Thoughtful Gift and Packing Materials

Last night a package arrived from Dave, my brother-in-law. He sent us three jars of the jam he has been making. That in itself is very cool, but the I thing I was more excited about was how he packed them.

When I dug through the sea of white, I found this–

Jam Out of the Package

I love the packing materials which have now been added to my stash of potential art materials.

Jam Packing Materials

The last time Dave visited he brought me tea tins that he thought I might like to use in my work. Words cannot express how it feels to have such a thoughtful and supportive person in my life.

The Death of a Sad Plant or Sad Death of a Plant

There are plants that live with us for years. Their beauty brings joy and perhaps even a sense of well being.

After I get past the death aspect of the plant, I start to see the textures and color combinations.

Death Sad Plant

Can’t help first thinking about textured ceramic glazes.

Glaze Detail

Multiple Glaze-Fired Detail

Glaze Detail

Multiple Fired Glaze-Fired Piece With Egyptian Paste.

Then how can I make a similar surface on wood and metal. I generally do not think about how to use the actual plant in my work.

There is beauty to be found in so many things, even a dying, rotting plant. And I do love sharp and pointy things that act as protection.

Death Sad Plant Detail

I did a bit of research today regarding diseases of cactus and found some information on cactus disease on The Cactus Museum site. Then to my surprise there is a cactus moth.

What is it with moths? Have they always been around and I never paid them much attention? There are moths that pollinate my Brugmansia, so some moths are good for the garden.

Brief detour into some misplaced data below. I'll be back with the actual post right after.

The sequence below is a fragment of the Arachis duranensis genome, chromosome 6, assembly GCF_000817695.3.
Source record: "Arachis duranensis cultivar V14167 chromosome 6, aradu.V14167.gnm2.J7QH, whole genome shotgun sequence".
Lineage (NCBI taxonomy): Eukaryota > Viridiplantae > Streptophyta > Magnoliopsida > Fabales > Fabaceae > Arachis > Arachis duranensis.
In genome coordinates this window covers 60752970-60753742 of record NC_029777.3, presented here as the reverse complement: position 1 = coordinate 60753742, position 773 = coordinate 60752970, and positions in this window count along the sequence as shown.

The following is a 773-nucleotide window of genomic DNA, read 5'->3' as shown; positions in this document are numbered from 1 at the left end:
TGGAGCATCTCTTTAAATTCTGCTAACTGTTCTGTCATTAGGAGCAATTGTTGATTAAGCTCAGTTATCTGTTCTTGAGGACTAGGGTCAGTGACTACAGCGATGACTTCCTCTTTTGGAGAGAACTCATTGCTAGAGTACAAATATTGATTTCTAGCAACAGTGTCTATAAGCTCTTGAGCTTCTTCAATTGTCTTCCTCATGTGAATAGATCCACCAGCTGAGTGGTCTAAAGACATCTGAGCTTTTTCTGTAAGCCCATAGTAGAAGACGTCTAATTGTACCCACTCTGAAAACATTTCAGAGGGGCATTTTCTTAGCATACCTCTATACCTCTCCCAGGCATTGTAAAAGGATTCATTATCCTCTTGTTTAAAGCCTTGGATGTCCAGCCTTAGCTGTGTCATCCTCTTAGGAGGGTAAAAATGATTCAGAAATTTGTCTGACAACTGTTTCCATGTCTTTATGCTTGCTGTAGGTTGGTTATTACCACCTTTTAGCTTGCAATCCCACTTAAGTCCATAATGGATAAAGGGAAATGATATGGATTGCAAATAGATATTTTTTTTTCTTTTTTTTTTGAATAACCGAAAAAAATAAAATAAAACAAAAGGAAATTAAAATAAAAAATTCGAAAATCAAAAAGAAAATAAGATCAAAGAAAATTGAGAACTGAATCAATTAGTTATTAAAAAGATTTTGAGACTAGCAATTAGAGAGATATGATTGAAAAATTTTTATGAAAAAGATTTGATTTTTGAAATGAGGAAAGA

The Cactus Museum

Arizona-Sonora Desert Museum

Texas Parks & Wildlife– Cactus Moth Poses New Invasive Species Threat to Texas Biodiversity

Sad Plant

The other day I found one of my plants in a terrible condition.

Sad Plant

I contacted a plant friend for advise and he sent me the following instructions–

Plant Removed From Pot

Unpot the plant, clean all soil off of roots.

Mix a solution of 1 cup of water, add 1/3 cup 70% isopropyl alcohol, add 1 teaspoon of soap (Dr. Bronner’s Peppermint castile soap). Mix well

Immerse plant for 10 minutes, then rinse well with tap water.

Plant Soak

Repot in a clean pot with fresh mix.

Repotted Plant

Wait one week then water with dilute general purpose fertilizer.
Water once a week Spring through fall, Once every two weeks winter

Plant the Day After

Plant the day after.


Plant on the day that I brought it home in 2009. It was a beautiful plant with lovely flowers.


After Bath…

I have been trying to figure out how to age/distress wool pieces. I was pretty sure that cold wax would be the solution, but an interesting thing happened. I removed the felt that I had stitched onto the back of a piece to find casemaking moths living in a crease near the bottom.

That was it, nothing left to lose. I filled the bath with water and sodium bicarb. Tossed in the piece and left it overnight.